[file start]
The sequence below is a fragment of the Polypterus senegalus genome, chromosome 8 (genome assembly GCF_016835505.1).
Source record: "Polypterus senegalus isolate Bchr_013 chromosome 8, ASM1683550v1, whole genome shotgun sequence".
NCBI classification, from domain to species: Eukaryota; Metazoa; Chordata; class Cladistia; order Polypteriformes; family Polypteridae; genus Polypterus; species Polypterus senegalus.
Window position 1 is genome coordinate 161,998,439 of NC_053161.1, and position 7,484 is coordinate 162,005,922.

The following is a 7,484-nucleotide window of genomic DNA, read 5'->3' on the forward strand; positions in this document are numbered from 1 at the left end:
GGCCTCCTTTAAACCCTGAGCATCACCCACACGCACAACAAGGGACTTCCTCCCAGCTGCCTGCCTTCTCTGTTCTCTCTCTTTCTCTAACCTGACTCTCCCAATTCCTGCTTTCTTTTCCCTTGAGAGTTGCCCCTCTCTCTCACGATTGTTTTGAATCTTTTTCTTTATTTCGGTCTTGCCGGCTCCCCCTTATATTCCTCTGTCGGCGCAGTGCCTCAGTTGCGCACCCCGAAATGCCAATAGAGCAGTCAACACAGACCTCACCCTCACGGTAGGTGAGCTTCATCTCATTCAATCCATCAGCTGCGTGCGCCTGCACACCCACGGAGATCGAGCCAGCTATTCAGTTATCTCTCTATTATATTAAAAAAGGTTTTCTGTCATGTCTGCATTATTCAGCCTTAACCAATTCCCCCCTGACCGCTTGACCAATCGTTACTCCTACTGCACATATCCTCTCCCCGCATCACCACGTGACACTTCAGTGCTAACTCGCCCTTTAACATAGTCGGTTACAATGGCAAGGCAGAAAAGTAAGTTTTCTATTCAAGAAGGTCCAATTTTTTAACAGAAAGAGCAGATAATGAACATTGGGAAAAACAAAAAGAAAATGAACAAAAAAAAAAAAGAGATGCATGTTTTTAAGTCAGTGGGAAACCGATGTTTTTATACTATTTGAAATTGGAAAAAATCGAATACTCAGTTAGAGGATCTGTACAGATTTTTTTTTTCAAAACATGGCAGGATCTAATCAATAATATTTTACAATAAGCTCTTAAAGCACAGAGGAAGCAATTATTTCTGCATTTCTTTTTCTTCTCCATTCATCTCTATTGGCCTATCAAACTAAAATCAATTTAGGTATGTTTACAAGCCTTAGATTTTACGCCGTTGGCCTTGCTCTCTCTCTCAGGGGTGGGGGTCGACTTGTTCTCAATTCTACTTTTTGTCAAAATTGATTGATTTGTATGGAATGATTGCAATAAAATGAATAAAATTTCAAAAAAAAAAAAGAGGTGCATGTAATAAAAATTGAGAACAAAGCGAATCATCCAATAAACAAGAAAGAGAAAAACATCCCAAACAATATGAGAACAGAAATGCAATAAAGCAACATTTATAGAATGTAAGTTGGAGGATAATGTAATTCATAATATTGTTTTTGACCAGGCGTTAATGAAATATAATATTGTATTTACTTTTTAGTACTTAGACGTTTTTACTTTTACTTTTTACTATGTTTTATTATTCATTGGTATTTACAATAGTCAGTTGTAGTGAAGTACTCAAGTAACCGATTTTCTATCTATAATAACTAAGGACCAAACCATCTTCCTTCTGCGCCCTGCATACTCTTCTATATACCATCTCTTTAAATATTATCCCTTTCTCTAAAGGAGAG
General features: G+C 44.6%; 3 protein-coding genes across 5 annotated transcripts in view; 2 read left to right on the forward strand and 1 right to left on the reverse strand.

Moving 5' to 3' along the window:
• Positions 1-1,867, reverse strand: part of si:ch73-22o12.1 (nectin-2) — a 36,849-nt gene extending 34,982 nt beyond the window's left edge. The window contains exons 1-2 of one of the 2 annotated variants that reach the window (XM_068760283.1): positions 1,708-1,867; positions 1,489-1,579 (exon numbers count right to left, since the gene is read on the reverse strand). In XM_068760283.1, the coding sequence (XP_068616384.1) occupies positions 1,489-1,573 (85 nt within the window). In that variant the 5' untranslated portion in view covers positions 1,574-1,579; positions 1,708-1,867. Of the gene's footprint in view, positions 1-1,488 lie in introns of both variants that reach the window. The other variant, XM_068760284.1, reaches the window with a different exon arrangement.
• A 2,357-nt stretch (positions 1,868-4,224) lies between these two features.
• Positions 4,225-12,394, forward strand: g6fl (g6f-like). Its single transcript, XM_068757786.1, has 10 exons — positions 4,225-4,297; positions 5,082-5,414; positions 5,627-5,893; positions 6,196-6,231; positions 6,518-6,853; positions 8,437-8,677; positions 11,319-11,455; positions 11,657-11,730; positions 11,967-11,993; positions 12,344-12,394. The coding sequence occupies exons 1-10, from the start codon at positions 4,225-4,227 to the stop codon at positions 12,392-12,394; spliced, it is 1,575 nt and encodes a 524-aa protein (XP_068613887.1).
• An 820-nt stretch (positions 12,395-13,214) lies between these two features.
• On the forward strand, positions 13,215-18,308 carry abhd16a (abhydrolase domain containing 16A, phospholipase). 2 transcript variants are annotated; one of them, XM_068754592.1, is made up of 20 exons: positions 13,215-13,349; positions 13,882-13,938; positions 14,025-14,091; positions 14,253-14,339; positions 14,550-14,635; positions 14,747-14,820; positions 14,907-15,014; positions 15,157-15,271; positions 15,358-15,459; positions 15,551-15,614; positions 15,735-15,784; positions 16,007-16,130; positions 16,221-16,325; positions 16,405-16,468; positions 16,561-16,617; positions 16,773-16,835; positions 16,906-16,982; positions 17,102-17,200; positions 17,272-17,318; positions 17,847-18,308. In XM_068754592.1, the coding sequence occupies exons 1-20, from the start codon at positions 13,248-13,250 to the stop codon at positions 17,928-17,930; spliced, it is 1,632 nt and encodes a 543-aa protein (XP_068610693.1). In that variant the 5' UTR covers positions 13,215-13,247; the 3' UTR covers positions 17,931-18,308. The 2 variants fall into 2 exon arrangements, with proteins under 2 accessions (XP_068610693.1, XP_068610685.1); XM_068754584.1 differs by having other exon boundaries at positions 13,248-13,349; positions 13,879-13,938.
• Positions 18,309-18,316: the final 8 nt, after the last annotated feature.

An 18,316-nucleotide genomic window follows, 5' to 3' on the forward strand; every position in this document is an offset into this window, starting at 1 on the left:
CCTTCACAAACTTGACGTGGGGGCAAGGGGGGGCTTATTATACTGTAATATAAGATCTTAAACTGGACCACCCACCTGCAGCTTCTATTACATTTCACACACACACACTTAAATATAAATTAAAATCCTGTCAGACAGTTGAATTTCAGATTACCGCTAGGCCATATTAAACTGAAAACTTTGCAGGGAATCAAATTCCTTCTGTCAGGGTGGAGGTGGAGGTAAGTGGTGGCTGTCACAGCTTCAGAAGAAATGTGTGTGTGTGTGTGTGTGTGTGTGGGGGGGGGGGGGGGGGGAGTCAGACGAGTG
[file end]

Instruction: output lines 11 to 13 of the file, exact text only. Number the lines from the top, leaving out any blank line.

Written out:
• Positions 4,225-12,394, forward strand: g6fl (g6f-like). Its single transcript, XM_068757786.1, has 10 exons — positions 4,225-4,297; positions 5,082-5,414; positions 5,627-5,893; positions 6,196-6,231; positions 6,518-6,853; positions 8,437-8,677; positions 11,319-11,455; positions 11,657-11,730; positions 11,967-11,993; positions 12,344-12,394. The coding sequence occupies exons 1-10, from the start codon at positions 4,225-4,227 to the stop codon at positions 12,392-12,394; spliced, it is 1,575 nt and encodes a 524-aa protein (XP_068613887.1).
• An 820-nt stretch (positions 12,395-13,214) lies between these two features.
• On the forward strand, positions 13,215-18,308 carry abhd16a (abhydrolase domain containing 16A, phospholipase). 2 transcript variants are annotated; one of them, XM_068754592.1, is made up of 20 exons: positions 13,215-13,349; positions 13,882-13,938; positions 14,025-14,091; positions 14,253-14,339; positions 14,550-14,635; positions 14,747-14,820; positions 14,907-15,014; positions 15,157-15,271; positions 15,358-15,459; positions 15,551-15,614; positions 15,735-15,784; positions 16,007-16,130; positions 16,221-16,325; positions 16,405-16,468; positions 16,561-16,617; positions 16,773-16,835; positions 16,906-16,982; positions 17,102-17,200; positions 17,272-17,318; positions 17,847-18,308. In XM_068754592.1, the coding sequence occupies exons 1-20, from the start codon at positions 13,248-13,250 to the stop codon at positions 17,928-17,930; spliced, it is 1,632 nt and encodes a 543-aa protein (XP_068610693.1). In that variant the 5' UTR covers positions 13,215-13,247; the 3' UTR covers positions 17,931-18,308. The 2 variants fall into 2 exon arrangements, with proteins under 2 accessions (XP_068610693.1, XP_068610685.1); XM_068754584.1 differs by having other exon boundaries at positions 13,248-13,349; positions 13,879-13,938.